- Published on Wednesday, 07 May 2014 21:58
- Written by Super User
Left to right: Carolina Beach Council member Leann Pierce, Mayor Dan Wilcox, Congressman Mike McIntyre, Council members Steve Shuttleworth and Gary Doetsch and Town Manager Michael Cramer. McIntyre visited the area last week to tour the beachfront and talk about the future of beach nourishment funding. The Town's 50-year federal program expires in December and efforts are underway in Washington to extend that program.
By WILLARD KILLOUGH III
CAROLINA BEACH - The New Hanover County Board of Commissioners voted at their May 5th, meeting to approve using $1.86 million dollars of Room Occupancy Tax (ROT) revenues collected from hotels and motels to help fund pumping 500,000 cubic yards of sand onto the beach in Carolina Beach later this year.
The Board took no action on a request from neighboring Kure Beach to use the same funding source for a nourishment project later this year.
Layton Bedsole, New Hanover County Shore Protection Manager, said, "In fiscal year 2014 the Army Corp of Engineers was able to bring forward approximately $2.1 million dollars from last years" budget and, "And in this years fiscal year 2014 work plan they were able to secure $2.7 million dollars. With that that's $4.8 million total. We were fortunate to have $727,000 from the State and we are asking tonight $1.863 million to make a $7.4 million dollar project."
The $1.863 million would come from the County's Room Occupancy Tax Fund.
Visitors to hotels, motels and short-term vacation accommodations pay a Room Occupancy Tax (ROT). Portions of that tax are used to fund beach nourishment in Carolina Beach, Kure Beach and Wrightsville Beach. Other portions of the ROT are used for tourism promotion and to fund tourism related events that put more heads on beds in hotels.
The Town's 50 year Authorization Agreement with the Federal government is set to expire at the end of this year. This could be the last time Federal money is received for such a project if congressional leaders do not reauthorize or extend the Town's Project Cooperation Agreement.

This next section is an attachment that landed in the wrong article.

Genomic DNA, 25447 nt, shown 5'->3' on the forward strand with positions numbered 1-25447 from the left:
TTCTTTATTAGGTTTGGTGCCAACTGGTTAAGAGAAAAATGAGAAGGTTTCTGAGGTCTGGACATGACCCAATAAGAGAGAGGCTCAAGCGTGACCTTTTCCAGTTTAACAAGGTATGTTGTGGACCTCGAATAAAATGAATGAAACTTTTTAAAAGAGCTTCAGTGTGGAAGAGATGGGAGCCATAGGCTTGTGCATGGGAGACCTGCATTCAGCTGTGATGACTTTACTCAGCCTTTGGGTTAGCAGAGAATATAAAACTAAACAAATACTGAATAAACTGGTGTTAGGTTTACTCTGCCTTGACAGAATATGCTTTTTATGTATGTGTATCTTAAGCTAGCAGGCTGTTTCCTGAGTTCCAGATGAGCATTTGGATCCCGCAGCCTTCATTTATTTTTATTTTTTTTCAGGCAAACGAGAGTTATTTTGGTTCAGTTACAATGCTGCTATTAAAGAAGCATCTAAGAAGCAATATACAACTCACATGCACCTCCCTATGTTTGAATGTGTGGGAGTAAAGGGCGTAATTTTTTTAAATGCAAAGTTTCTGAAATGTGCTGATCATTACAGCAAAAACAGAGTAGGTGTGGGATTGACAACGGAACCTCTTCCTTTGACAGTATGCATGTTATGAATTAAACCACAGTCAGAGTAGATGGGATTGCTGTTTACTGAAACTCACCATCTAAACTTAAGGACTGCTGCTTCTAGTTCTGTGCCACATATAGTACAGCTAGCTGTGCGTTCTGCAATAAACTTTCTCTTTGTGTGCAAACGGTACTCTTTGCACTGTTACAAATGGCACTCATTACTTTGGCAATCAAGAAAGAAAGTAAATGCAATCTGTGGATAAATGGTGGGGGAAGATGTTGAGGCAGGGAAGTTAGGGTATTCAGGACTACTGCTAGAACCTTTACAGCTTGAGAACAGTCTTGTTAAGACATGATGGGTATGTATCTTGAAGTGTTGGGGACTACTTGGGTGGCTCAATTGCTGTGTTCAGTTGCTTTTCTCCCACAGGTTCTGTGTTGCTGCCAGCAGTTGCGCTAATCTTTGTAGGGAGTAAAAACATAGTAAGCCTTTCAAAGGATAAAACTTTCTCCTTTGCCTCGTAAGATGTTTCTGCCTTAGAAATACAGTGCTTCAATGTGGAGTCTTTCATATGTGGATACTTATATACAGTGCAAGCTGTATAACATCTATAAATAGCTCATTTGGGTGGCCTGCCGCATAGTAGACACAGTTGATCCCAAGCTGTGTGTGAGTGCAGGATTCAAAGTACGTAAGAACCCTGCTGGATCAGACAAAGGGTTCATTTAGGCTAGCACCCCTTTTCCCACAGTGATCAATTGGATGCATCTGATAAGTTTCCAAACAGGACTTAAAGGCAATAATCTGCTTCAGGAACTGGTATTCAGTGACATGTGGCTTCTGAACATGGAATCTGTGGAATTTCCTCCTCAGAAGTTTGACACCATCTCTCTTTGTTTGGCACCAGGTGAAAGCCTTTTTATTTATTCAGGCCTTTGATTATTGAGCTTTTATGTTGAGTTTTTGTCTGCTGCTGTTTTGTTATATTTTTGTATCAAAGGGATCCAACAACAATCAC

Bedsole said the Army Corp of Engineers, "Needs to award this project by October 1st and have the project well underway by the middle of December. Considering the issues associated with the Carolina Beach project federally, staff supports this recommendation."
Carolina Beach just received an infusion of sand pumped onto the beach last year.
Bedsole said, "New Hanover County is very fortunate in that we have three coastal storm damage reduction projects. All three were congressionally authorized in 1962. The Carolina Beach project and Wrightsville Beach project started in 1965 and the Kure Beach project didn't start until 1996 following Hurricane Fran. The Carolina Beach authorization does expire the middle of December. We are working hard in Washington DC to try and get some extension language in the Water Resources Development Act. It has not come out of conference yet and we anticipate it to come out of conference at the end of May hopefully."
County Manager Chris Coudriet explained, "For those folks who visit and stay in hotels, motels and other rental units, those individuals do pay 6% room occupancy tax. The room occupancy was originally 3% and it was added 3% to it a number of years ago. That first 3% is what we are talking about here tonight."
The second 3% is used for tourism related expenditures with half going towards marketing and the other half towards tourism related expenditures that "put more heads on beds" such as funding fireworks displays, festivals and helping fund lifeguards.
Coudriet explained, "That first 3% was split into a 60-40 relationship. 60% out of that first 3% goes to what people often hear referred to as the "sand fund". Those are the dollars that we use to match federally authorized projects and customarily as the vice chairs point, we usually share in the non-federal point on a 50-50 relationship. But we draw those dollars out of the room occupancy tax exclusively funded through families and businesses that spend the night in facilities that are charged for collecting 6% on the room occupancy tax. So that is not a use of general fund dollars. Those dollars were authorized by the General Assembly for a specific purpose and we can only use them to match nourishment projects. We use those dollars not to do maintenance of the Carolina Beach Inlet, not to do the Mason's Inlet project from the 1990's, but specifically for placing sand on the beach at Wrightsville, Carolina and Kure Beaches."